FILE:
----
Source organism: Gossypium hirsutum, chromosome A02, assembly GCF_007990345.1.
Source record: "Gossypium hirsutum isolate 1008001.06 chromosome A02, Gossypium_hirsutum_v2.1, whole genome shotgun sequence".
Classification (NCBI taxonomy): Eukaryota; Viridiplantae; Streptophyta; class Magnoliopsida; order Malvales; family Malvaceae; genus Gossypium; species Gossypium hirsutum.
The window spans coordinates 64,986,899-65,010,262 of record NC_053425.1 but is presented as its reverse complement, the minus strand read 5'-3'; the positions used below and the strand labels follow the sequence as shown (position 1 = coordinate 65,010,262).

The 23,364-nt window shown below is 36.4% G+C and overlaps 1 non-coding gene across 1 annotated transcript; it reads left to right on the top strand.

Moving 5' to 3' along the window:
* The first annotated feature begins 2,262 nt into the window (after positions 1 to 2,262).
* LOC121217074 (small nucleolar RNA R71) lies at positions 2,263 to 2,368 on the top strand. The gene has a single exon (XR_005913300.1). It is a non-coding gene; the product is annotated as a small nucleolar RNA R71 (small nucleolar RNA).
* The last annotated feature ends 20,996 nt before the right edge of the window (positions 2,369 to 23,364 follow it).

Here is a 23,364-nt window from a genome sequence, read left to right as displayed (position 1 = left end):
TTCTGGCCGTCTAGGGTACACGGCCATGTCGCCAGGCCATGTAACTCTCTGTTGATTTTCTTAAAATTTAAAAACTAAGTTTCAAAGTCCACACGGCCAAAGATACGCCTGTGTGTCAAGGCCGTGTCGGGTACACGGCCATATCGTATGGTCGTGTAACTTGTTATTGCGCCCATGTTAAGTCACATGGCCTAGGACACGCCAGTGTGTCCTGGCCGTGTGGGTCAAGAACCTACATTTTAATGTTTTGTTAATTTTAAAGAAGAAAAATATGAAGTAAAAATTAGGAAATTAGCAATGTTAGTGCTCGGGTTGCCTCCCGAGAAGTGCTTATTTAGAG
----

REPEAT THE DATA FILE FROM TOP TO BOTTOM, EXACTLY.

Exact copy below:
Source organism: Gossypium hirsutum, chromosome A02, assembly GCF_007990345.1.
Source record: "Gossypium hirsutum isolate 1008001.06 chromosome A02, Gossypium_hirsutum_v2.1, whole genome shotgun sequence".
Classification (NCBI taxonomy): Eukaryota; Viridiplantae; Streptophyta; class Magnoliopsida; order Malvales; family Malvaceae; genus Gossypium; species Gossypium hirsutum.
The window spans coordinates 64,986,899-65,010,262 of record NC_053425.1 but is presented as its reverse complement, the minus strand read 5'-3'; the positions used below and the strand labels follow the sequence as shown (position 1 = coordinate 65,010,262).

The 23,364-nt window shown below is 36.4% G+C and overlaps 1 non-coding gene across 1 annotated transcript; it reads left to right on the top strand.

Moving 5' to 3' along the window:
* The first annotated feature begins 2,262 nt into the window (after positions 1 to 2,262).
* LOC121217074 (small nucleolar RNA R71) lies at positions 2,263 to 2,368 on the top strand. The gene has a single exon (XR_005913300.1). It is a non-coding gene; the product is annotated as a small nucleolar RNA R71 (small nucleolar RNA).
* The last annotated feature ends 20,996 nt before the right edge of the window (positions 2,369 to 23,364 follow it).

Here is a 23,364-nt window from a genome sequence, read left to right as displayed (position 1 = left end):
TTCTGGCCGTCTAGGGTACACGGCCATGTCGCCAGGCCATGTAACTCTCTGTTGATTTTCTTAAAATTTAAAAACTAAGTTTCAAAGTCCACACGGCCAAAGATACGCCTGTGTGTCAAGGCCGTGTCGGGTACACGGCCATATCGTATGGTCGTGTAACTTGTTATTGCGCCCATGTTAAGTCACATGGCCTAGGACACGCCAGTGTGTCCTGGCCGTGTGGGTCAAGAACCTACATTTTAATGTTTTGTTAATTTTAAAGAAGAAAAATATGAAGTAAAAATTAGGAAATTAGCAATGTTAGTGCTCGGGTTGCCTCCCGAGAAGTGCTTATTTAGAG